Member Article

6 Tech Trends Set to Impact Enterprise Applications in 2018

Dave Ricketts, Head of Sales and Marketing at Six Degrees

It is that time of year again where IT experts take a look back at the past year and look towards what the next one will bring in the way of trends. There are a few exciting technology areas that are set to revolutionise how enterprise applications are hosted, delivered and maintained in the future. 2018 is looking to be a pivotal year for many technologies currently in use for consumer applications, which will naturally also impact enterprise applications.

Edge Computing

Edge computing will change how enterprise applications are delivered forever by bringing demanding applications closer to where the users are within a distributed cloud model. As users become more application-aware from using sophisticated consumer applications in their home life, their expectations for work applications will naturally become higher. To meet these expectations, businesses can deliver increased speed and bandwidth by housing applications closer to users through edge computing technology which will enhance the user experience – this is going to be a dominant topic in 2018.

Internet of Things

Everyone’s talking about IoT and its impact on the enterprise, but it has not fully impacted enterprise application delivery and usage yet. In the industrial and manufacturing sectors, sensors are already heavily integrated into production lines and machinery, but how IoT sensors start to be integrated into CRM applications, business analytics tools and HR software it yet to be seen.

Similarly, how can IoT technology further change how we use enterprise applications? 2018 is likely to see IoT usage increase in warehouse management and remote workforces – specifically, inputting data into mobile IoT devices that is later integrated with central ERP and data management systems back in the office.


Blockchain is already being used for far more than just financial needs – in law, it is being used to create contracts on the fly and web services are using it to authenticate user access.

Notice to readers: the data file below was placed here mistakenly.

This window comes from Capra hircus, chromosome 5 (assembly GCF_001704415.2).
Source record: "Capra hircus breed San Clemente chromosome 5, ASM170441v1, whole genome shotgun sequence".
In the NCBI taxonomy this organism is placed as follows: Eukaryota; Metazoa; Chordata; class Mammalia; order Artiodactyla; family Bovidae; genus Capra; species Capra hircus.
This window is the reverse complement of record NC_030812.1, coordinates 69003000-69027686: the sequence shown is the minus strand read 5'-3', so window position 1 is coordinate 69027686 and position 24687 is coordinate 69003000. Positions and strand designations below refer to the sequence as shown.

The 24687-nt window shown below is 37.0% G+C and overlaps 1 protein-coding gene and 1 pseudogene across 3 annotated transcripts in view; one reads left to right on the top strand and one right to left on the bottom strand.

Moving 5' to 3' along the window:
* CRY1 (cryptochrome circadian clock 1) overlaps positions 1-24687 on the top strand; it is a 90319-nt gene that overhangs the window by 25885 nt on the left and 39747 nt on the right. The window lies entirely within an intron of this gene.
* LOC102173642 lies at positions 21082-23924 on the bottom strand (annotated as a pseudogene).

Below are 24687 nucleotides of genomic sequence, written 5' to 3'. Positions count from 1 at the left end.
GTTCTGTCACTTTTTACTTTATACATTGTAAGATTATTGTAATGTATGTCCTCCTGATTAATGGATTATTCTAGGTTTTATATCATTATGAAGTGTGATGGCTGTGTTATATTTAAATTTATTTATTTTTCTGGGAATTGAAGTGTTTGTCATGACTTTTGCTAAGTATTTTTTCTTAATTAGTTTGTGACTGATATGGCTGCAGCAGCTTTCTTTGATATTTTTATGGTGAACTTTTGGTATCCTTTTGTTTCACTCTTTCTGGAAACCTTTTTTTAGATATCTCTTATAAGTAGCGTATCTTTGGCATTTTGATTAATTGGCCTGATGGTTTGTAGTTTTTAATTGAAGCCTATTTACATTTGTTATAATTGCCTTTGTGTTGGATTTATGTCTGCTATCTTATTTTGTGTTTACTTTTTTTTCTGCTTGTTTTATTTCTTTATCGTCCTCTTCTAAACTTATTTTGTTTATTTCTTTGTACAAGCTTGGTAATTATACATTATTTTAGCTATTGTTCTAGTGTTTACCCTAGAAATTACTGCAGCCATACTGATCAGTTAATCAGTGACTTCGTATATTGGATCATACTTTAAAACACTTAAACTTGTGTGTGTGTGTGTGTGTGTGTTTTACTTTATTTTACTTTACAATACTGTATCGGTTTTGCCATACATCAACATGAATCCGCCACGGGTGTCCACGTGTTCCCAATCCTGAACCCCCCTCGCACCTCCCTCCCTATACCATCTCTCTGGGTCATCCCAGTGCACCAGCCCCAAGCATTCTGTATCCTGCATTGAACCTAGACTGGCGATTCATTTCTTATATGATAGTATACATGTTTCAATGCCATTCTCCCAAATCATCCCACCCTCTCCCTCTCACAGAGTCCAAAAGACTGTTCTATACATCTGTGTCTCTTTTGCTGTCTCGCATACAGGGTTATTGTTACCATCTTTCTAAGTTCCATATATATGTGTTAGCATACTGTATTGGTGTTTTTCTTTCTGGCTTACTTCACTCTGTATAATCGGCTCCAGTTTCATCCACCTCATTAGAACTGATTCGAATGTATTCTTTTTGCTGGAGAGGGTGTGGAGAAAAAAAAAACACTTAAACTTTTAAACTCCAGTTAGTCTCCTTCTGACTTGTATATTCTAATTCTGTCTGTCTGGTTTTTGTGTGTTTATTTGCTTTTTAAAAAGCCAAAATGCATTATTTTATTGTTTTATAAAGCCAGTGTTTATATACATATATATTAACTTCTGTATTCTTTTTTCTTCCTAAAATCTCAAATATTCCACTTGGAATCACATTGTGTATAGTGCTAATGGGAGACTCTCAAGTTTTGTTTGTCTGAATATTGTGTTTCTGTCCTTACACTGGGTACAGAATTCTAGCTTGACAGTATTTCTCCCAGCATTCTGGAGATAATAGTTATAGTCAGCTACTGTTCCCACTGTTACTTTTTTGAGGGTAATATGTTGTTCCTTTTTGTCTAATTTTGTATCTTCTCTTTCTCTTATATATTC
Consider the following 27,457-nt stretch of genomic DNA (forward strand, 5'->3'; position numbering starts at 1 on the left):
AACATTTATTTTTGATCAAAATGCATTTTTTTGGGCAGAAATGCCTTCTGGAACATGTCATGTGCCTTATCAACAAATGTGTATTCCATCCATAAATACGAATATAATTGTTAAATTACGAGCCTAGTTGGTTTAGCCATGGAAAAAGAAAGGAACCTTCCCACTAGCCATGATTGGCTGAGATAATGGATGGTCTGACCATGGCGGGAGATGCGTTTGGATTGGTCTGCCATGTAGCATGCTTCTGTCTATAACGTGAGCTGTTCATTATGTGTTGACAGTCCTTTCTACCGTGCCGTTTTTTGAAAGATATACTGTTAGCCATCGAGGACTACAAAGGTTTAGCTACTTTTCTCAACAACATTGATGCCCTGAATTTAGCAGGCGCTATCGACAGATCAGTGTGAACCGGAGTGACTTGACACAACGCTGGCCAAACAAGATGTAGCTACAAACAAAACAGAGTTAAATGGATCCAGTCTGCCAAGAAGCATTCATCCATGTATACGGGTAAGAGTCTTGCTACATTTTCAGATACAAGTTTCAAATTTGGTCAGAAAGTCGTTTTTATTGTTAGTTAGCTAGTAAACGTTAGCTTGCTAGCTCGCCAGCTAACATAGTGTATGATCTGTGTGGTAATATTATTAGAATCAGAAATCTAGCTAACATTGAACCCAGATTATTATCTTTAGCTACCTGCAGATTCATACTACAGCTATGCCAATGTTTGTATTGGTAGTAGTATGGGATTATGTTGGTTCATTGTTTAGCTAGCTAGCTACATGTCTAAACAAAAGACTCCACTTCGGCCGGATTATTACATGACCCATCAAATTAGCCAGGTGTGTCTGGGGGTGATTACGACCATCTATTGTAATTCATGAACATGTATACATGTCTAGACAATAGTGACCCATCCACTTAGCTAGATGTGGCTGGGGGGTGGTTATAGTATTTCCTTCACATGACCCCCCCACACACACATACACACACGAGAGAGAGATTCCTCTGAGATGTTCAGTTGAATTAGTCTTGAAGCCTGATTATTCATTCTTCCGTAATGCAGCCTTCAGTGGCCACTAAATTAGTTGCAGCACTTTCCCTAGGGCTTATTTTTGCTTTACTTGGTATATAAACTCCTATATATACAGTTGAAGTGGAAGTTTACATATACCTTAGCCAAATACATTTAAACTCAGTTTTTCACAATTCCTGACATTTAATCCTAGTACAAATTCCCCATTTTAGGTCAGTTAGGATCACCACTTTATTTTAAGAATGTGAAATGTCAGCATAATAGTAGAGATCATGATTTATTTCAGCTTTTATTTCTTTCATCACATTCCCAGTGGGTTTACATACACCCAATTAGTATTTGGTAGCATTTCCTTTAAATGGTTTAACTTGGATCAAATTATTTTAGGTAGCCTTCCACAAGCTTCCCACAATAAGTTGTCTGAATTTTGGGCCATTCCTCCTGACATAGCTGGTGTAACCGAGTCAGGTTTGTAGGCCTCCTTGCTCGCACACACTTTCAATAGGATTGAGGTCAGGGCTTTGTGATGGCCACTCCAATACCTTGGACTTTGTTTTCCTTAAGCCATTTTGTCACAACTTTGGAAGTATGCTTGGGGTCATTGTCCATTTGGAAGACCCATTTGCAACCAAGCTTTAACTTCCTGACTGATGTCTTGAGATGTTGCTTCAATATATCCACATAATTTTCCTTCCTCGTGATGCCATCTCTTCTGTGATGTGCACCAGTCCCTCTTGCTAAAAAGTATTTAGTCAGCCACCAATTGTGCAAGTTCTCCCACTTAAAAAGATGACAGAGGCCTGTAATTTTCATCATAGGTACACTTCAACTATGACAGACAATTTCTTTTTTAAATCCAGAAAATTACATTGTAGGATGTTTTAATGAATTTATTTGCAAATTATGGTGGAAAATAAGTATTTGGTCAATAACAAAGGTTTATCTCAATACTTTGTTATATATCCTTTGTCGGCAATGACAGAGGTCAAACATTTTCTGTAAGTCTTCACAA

Some cloud providers are starting to integrate blockchain technologies into their security layers, and the technology industry can expect to see this increase in the future as a simple way to authenticate users; especially with remote workers joining from locations across the world.

It will also be interesting to see how blockchain and bitcoin technology start being integrated into cloud billing systems.


The way IT security is perceived and managed will change in 2018. As mentioned, blockchain is already being integrated into security products and there is more of a focus on moving it to the end user device. Security will focus on protecting users logging on across the globe, whilst still giving them the flexibility to use web applications and mobile devices without heavy restrictions.

Security in 2018 has to be delivered differently to the previous method of protecting a central cloud environment for enterprise applications – rather securing a distributed cloud network, across lots of different locations, and lots of different device types. The focus for businesses will switch, with more emphasis on user behaviour and less on the actual software or product - how users can be more security-aware and manage social engineering and phishing ploys.


In 2018, we will start to demystify concerns and questions on how Brexit will impact IT investments. Many organisations have been cautious about making big investments or changes to their environment until there is more clarity around Brexit. The subject of Brexit has also had an impact on organisations’ confidence about hosting services in particular locations; will Brexit mean the need to move services into the UK, or will it not impact data sovereignty requirements for central applications? For many companies, the answer still isn’t clear.

Public Cloud for enterprise apps

2018 will see many more public cloud environments designed specifically for hosting complex enterprise applications with demanding workloads and complicated user access policies. Companies will become more confident about putting their central applications into the cloud, and solutions such as Azure stack will mean companies can get the best of both worlds; hosting central applications locally and sharing resources with the public cloud. These hybrid models will definitely make the move over to true public cloud providers much easier for businesses looking to host ERP applications externally.

Only time will tell – let’s check back at the end of 2018 to see how these trends develop.

This was posted in Bdaily's Members' News section by Six Degrees News .

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